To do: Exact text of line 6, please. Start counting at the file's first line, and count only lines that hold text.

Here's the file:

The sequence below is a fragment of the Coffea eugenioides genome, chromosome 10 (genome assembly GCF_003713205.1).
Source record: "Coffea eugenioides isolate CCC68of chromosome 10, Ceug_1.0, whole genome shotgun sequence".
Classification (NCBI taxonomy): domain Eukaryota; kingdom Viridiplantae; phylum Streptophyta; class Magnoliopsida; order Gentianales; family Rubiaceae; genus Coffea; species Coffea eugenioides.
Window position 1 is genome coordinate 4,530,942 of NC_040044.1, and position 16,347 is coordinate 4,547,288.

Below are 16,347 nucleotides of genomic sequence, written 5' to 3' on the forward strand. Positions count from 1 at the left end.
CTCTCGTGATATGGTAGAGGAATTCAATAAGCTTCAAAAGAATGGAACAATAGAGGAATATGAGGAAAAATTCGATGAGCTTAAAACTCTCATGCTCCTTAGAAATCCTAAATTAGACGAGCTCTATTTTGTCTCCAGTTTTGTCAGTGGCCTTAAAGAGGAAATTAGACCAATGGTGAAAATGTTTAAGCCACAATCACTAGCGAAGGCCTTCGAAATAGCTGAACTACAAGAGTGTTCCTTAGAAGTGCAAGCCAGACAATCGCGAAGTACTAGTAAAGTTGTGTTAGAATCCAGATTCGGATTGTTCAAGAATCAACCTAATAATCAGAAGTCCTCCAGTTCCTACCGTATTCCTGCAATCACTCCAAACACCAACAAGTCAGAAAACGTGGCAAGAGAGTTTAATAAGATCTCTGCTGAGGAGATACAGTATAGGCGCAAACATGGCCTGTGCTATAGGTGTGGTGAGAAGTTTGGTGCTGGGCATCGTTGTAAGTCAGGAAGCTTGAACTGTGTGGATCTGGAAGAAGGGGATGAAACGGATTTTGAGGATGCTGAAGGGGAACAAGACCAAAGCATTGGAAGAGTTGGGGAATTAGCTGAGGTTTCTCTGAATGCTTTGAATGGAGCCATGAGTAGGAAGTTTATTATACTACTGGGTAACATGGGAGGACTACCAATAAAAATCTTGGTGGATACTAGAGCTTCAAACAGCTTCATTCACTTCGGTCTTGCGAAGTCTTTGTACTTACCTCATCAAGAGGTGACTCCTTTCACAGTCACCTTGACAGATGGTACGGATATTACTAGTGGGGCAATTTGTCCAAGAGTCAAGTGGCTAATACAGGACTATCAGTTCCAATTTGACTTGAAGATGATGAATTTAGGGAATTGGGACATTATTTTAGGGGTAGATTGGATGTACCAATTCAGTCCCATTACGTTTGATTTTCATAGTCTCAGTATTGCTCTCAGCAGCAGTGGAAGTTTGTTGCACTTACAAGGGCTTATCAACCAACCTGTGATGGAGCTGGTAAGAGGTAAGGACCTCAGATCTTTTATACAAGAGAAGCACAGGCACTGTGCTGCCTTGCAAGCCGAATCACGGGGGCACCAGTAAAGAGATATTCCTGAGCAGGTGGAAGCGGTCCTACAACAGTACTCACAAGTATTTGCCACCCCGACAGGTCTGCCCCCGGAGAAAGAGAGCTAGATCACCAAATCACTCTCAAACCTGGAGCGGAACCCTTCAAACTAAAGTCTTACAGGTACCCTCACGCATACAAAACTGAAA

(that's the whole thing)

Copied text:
CTCTCGTGATATGGTAGAGGAATTCAATAAGCTTCAAAAGAATGGAACAATAGAGGAATATGAGGAAAAATTCGATGAGCTTAAAACTCTCATGCTCCTTAGAAATCCTAAATTAGACGAGCTCTATTTTGTCTCCAGTTTTGTCAGTGGCCTTAAAGAGGAAATTAGACCAATGGTGAAAATGTTTAAGCCACAATCACTAGCGAAGGCCTTCGAAATAGCTGAACTACAAGAGTGTTCCTTAGAAGTGCAAGCCAGACAATCGCGAAGTACTAGTAAAGTTGTGTTAGAATCCAGATTCGGATTGTTCAAGAATCAACCTAATAATCAGAAGTCCTCCAGTTCCTACCGTATTCCTGCAATCACTCCAAACACCAACAAGTCAGAAAACGTGGCAAGAGAGTTTAATAAGATCTCTGCTGAGGAGATACAGTATAGGCGCAAACATGGCCTGTGCTATAGGTGTGGTGAGAAGTTTGGTGCTGGGCATCGTTGTAAGTCAGGAAGCTTGAACTGTGTGGATCTGGAAGAAGGGGATGAAACGGATTTTGAGGATGCTGAAGGGGAACAAGACCAAAGCATTGGAAGAGTTGGGGAATTAGCTGAGGTTTCTCTGAATGCTTTGAATGGAGCCATGAGTAGGAAGTTTATTATACTACTGGGTAACATGGGAGGACTACCAATAAAAATCTTGGTGGATACTAGAGCTTCAAACAGCTTCATTCACTTCGGTCTTGCGAAGTCTTTGTACTTACCTCATCAAGAGGTGACTCCTTTCACAGTCACCTTGACAGATGGTACGGATATTACTAGTGGGGCAATTTGTCCAAGAGTCAAGTGGCTAATACAGGACTATCAGTTCCAATTTGACTTGAAGATGATGAATTTAGGGAATTGGGACATTATTTTAGGGGTAGATTGGATGTACCAATTCAGTCCCATTACGTTTGATTTTCATAGTCTCAGTATTGCTCTCAGCAGCAGTGGAAGTTTGTTGCACTTACAAGGGCTTATCAACCAACCTGTGATGGAGCTGGTAAGAGGTAAGGACCTCAGATCTTTTATACAAGAGAAGCACAGGCACTGTGCTGCCTTGCAAGCCGAATCACGGGGGCACCAGTAAAGAGATATTCCTGAGCAGGTGGAAGCGGTCCTACAACAGTACTCACAAGTATTTGCCACCCCGACAGGTCTGCCCCCGGAGAAAGAGAGCTAGATCACCAAATCACTCTCAAACCTGGAGCGGAACCCTTCAAACTAAAGTCTTACAGGTACCCTCACGCATACAAAACTGAAA